Round with a hole in the center, a bagel is not a doughnut. It’s a delicious, somewhat dense bread with origins to Jewish communities in Poland. Today, we are kibitzing about how to eat bagels, both the physical act of eating bagels and, above all, what to put on a bagel.
The preparation options are seemingly endless. We have favorite recipe options ranging from a schmear bagel to a tall bagel sandwich. They also include both meals and snacks. Let’s compare notes and get ready to expand our options for how to eat bagels.
Eating a bagel
The art of eating bagels is simple as anything goes. However, in my family, there were certain unwritten bagel-eating protocols. For instance, we could eat it open or closed-faced, but if eaten open-faced, you always eat the top half first.
Regardless of whether it is open or closed, the answer to how to eat a bagel is to pick it up with your fingers.
Cutting a bagel
Normally, I wouldn’t talk about cutting food in half, but bagels seem to be a particular breed of trouble for some people and even once landed my husband in the hospital ER. He only needed a few stitches, but apparently, his mistake is common. So common, in fact, that in 2014 nearly 2,000 Americans visited the ER for a bagel cutting injury. Furthermore, according to this article, bagel cutting is the 5th most dangerous activity in the American kitchen.
Ideally, the goal of cutting your bagel is to end up with two pieces that can each fit into one side of the toaster. The quickest and easiest method is to use a purpose-built tool, like this bagel guillotine. Not only does it protect your fingers, but it also gets your bagel cut perfectly every time.
If you are more of a do-it-yourself risk-taker, I suggest you follow the two-step method described here by Epicurious. Basically, she never has her fingers in the path of a knife that can slip. She does this by laying the bagel flat and placing a hand on top while cutting parallel to both the table and the hand.
Now that you have your two bagel halves, you can either make a bagel sandwich or eat two open-faced half sandwiches.
How to eat bagels: savory (for mealtime)
Bagels and lox (NOT locks and bagels)
This is it, the iconic Jewish bagel recipe. Lox (pronounced like “locks”) is a smoked salmon prepared in sandwich-ready strips. The classic lox bagel is open-faced on a toasted bagel.
First, spread a thick layer of cream cheese on each half of the bagel, followed by capers (optional), then strips of lox. Optional add-ons on top: red onion strips, green onion strips, or tomato.
1. I let mine cool before smearing on the cream cheese so it doesn’t melt.
2. Capers added after the lox fall off when eating bagels. Capers added under the lox stick to the cream cheese.
**Lox and bagels are also part of our traditional Yom Kippur break-the-fast menu.
Bagel and cream cheese
Cream cheese is the most popular bagel topping. It tastes great, is easy to spread, and it holds your other ingredients on like a tasty edible glue. A plain, toasted bagel topped with cream cheese is a common breakfast in Jewish households around the world.
You can add just about any vegetable to this sandwich. At our house, favorites include any combination of the following: tomato, raw onion, fried onions, avocado, capsicum, mushrooms, and even beetroot.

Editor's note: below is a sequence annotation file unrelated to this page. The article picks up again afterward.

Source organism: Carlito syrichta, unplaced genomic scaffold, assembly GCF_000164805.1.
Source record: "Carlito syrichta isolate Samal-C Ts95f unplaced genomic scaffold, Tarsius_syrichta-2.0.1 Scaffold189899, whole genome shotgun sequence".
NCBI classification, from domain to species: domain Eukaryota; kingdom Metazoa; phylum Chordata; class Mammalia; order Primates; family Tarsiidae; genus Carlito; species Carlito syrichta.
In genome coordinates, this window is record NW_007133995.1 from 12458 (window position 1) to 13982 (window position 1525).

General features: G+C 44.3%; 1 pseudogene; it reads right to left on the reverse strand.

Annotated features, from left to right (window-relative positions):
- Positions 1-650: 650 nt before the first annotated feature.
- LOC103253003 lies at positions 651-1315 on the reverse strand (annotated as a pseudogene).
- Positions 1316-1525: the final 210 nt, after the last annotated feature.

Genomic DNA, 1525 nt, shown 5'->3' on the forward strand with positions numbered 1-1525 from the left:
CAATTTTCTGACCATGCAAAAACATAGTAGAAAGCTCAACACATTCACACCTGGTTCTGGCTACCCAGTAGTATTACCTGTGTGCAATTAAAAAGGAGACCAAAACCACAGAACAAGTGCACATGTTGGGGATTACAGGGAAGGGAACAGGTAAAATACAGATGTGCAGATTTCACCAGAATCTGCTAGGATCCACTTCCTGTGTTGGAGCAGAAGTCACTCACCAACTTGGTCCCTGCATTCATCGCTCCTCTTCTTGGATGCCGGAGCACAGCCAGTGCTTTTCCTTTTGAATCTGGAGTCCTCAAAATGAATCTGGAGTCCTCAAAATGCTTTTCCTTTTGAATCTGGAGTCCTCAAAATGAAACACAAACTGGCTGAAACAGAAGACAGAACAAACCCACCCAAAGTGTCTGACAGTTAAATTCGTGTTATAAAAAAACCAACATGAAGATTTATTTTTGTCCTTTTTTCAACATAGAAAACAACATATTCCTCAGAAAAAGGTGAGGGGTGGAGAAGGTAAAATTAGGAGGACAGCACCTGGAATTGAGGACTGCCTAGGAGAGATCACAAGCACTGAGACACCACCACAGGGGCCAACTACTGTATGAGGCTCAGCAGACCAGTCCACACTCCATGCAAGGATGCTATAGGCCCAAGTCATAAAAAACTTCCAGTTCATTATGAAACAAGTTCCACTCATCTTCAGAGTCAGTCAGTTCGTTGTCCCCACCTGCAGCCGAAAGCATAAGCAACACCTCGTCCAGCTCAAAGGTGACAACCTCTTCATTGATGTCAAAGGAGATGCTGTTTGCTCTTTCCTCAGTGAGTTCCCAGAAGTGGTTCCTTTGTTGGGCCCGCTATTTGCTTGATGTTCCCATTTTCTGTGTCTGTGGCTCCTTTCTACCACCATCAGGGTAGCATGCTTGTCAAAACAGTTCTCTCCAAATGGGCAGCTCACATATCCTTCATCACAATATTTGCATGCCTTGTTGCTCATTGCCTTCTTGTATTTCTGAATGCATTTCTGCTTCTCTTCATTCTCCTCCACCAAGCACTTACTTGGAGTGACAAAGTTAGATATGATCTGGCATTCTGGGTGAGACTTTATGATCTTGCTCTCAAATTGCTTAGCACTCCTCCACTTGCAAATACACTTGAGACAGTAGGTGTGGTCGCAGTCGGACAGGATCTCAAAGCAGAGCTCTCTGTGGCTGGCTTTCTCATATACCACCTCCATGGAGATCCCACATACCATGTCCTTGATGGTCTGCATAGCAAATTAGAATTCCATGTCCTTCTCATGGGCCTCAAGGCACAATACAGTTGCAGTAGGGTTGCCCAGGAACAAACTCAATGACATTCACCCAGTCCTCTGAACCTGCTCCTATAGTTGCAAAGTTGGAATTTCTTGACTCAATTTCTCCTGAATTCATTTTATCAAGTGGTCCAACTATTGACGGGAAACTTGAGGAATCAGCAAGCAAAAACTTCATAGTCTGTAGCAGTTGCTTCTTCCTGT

Pro tip: You can make your vegetables (or lox) go further by chopping them into small bits and mixing them with spreadable cream cheese.
Heated under a broiler, we still start with a toasted bagel (otherwise, the bread gets soggy). We make pizza bagels with leftover pasta sauce, grated cheese, and whichever traditional pizza toppings suit us at the time.
Pro tip: Remember, if you want to keep it kosher-style, don’t add meat toppings.
Pastrami or turkey sandwich
Photo credits: Pastrami bagel by Mae Mu
Turkey bagel (CC Public Domain)
Any sandwich you can make on bread can be made on a bagel. Here are two favorites: Pastrami or corned beef (we make our own) with lettuce and tomato or turkey with avocado and pine nuts.
How to eat bagels: dairy-free (for vegan options)
Looking for gluten-free bagels?
Check out these gluten-free bagels from Canyon Bakehouse. Or, make your own with this recipe from Faithfully Gluten Free that is both gluten and dairy free, or this vegan bagel recipe one from Strength and Sunshine that is made from only three ingredients.
Check out this super tasty combination of hummus, cranberry, and pistachio. I love these healthy bagel toppings.
Peanut butter and banana
This super easy-to-make bagel is a family favorite served for breakfast or lunch. Simply cut, toast, smear each side with peanut butter, add banana slices, and finally, sprinkle cinnamon.
Pro tip: If you like it sweet, add a drizzle of honey.
How to eat bagels: sweet (for any time)
Everything tastes better with chocolate
A motto I try to live by even applies to bagels. When I don’t have pure chocolate, Nutella does nicely on a toasted bagel. Unlike with cream cheese, I prefer to add my Nutella while the bagel is hot, so it melts just a bit.
Fruit variety bagel toppings
Photo credits: Pomegranate+ Photo by Celina Albertz
Apple butter and strawberries (CC Public Domain)
Cream cheese and fresh fruit (Public Domain)
Fresh fruit makes a fun bagel topping as long as you have a spread that will hold the fruit in place when you lift it to eat. A few fun ideas are cream cheese, tahini, apple butter, or homemade coconut jam (kaya).
The bottom line on how to eat bagels: really anything goes
Honestly, the answer to “how to eat a bagel” is “any way that you want.” You can even cover it with macaroni and cheese and corn chips if you want.
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How do you eat your bagel?
More Jewish-style recipes you might like or check out one of our favorite Jewish cookbooks.
Disclaimer: Statements regarding health benefits are not intended to diagnose, treat, cure, or prevent any disease or health condition.